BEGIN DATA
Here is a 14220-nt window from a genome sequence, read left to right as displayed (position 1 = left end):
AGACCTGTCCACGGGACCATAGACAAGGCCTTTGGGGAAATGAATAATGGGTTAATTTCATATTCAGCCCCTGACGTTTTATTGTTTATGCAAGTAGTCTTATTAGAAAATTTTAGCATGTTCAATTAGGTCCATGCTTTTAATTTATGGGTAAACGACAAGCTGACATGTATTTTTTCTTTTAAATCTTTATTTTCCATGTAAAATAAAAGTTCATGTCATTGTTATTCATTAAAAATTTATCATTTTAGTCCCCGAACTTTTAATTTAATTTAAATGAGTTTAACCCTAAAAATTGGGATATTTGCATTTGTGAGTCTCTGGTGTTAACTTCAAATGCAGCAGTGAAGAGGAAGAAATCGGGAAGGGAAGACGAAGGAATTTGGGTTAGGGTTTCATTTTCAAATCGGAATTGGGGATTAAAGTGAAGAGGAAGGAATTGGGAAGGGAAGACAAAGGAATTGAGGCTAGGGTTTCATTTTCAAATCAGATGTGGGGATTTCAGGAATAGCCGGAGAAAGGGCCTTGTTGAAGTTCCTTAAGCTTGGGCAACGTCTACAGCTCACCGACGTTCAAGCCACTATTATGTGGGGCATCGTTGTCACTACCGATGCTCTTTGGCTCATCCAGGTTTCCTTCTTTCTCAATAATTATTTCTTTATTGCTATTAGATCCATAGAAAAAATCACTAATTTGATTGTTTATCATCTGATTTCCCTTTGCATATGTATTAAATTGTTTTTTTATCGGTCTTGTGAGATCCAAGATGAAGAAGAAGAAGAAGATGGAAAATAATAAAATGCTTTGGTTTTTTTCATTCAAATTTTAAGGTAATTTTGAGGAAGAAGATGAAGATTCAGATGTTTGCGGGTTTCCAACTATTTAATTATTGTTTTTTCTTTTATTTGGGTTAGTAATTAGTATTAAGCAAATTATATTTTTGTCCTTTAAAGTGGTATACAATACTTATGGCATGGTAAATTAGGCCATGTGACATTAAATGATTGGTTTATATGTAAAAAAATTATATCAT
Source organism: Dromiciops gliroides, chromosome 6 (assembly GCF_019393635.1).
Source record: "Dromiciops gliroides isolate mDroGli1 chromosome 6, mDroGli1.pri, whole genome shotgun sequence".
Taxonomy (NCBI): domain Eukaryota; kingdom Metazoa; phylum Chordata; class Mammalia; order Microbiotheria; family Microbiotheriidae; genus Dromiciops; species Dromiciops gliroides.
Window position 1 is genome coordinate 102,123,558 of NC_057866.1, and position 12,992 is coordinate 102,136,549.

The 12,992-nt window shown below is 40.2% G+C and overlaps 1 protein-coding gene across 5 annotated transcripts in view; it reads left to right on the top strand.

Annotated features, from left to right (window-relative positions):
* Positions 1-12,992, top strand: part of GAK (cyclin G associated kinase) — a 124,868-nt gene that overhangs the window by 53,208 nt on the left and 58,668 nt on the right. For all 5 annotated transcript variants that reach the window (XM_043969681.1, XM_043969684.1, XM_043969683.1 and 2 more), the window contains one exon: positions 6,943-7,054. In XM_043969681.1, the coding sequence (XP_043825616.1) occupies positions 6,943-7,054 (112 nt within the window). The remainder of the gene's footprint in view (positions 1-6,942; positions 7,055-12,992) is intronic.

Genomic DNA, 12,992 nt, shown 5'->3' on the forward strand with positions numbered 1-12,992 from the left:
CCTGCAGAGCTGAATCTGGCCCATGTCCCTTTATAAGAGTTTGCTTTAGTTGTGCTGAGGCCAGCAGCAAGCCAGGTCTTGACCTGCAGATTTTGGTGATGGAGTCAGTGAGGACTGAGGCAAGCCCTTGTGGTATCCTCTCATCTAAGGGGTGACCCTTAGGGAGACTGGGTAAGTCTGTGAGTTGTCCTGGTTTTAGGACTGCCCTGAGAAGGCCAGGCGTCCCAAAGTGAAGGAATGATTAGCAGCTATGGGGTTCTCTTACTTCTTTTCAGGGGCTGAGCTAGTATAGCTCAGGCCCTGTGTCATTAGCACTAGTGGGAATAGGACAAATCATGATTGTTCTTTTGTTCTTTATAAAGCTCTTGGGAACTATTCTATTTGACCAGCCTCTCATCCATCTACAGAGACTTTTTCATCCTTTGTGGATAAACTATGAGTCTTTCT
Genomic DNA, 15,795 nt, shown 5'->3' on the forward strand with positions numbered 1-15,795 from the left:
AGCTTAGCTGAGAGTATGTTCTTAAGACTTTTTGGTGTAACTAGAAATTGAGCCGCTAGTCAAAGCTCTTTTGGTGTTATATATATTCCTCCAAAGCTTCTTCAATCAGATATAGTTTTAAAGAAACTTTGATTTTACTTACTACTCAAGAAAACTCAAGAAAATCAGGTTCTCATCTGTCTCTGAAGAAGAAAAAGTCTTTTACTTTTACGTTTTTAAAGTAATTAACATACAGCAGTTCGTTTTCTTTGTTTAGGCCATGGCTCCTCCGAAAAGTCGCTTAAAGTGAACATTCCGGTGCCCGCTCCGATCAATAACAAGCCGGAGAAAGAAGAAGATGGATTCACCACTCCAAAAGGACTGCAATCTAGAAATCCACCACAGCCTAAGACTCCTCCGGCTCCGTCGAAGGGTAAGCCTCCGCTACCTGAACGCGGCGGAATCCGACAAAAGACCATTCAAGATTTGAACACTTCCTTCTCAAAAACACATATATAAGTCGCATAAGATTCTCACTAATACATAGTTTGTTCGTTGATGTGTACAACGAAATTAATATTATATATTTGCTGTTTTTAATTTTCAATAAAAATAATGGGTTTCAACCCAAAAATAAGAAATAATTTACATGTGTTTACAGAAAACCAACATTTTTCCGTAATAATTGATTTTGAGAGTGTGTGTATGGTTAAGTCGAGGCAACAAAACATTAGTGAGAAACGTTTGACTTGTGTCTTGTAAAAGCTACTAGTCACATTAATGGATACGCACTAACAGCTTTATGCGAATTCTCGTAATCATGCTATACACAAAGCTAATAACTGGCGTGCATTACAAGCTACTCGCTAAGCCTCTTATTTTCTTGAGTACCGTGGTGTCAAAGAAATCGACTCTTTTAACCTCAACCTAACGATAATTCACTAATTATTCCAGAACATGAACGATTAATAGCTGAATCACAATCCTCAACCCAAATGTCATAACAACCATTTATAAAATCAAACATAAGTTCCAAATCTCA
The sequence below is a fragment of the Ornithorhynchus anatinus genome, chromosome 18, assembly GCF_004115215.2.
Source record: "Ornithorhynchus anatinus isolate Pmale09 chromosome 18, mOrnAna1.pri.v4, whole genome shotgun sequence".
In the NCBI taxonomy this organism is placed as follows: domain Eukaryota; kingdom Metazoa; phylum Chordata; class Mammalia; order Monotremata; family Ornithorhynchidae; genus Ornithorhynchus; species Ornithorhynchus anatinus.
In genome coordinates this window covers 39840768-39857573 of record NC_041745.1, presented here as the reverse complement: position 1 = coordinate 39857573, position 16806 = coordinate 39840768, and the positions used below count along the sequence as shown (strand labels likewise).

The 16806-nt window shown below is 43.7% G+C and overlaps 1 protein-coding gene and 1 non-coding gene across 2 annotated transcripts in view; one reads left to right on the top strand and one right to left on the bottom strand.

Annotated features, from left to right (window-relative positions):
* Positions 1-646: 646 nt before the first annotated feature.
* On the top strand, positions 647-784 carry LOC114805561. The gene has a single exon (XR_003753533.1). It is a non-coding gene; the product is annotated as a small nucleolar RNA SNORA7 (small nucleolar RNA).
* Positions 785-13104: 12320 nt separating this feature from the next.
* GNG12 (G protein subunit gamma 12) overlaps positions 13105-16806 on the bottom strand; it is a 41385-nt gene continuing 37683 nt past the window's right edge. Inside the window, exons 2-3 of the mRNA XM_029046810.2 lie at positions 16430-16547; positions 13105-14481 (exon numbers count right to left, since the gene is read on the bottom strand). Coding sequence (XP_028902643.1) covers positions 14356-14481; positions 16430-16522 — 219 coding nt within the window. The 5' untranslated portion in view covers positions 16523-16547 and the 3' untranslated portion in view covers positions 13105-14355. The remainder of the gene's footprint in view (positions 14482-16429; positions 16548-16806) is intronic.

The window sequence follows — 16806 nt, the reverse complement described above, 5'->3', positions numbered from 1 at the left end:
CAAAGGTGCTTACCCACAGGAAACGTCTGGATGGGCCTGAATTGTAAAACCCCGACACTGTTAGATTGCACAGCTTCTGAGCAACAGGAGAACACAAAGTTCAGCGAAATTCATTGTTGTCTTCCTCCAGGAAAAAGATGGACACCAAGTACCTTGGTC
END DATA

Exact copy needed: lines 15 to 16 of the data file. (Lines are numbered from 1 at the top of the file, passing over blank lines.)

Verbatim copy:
Source record: "Ornithorhynchus anatinus isolate Pmale09 chromosome 18, mOrnAna1.pri.v4, whole genome shotgun sequence".
In the NCBI taxonomy this organism is placed as follows: domain Eukaryota; kingdom Metazoa; phylum Chordata; class Mammalia; order Monotremata; family Ornithorhynchidae; genus Ornithorhynchus; species Ornithorhynchus anatinus.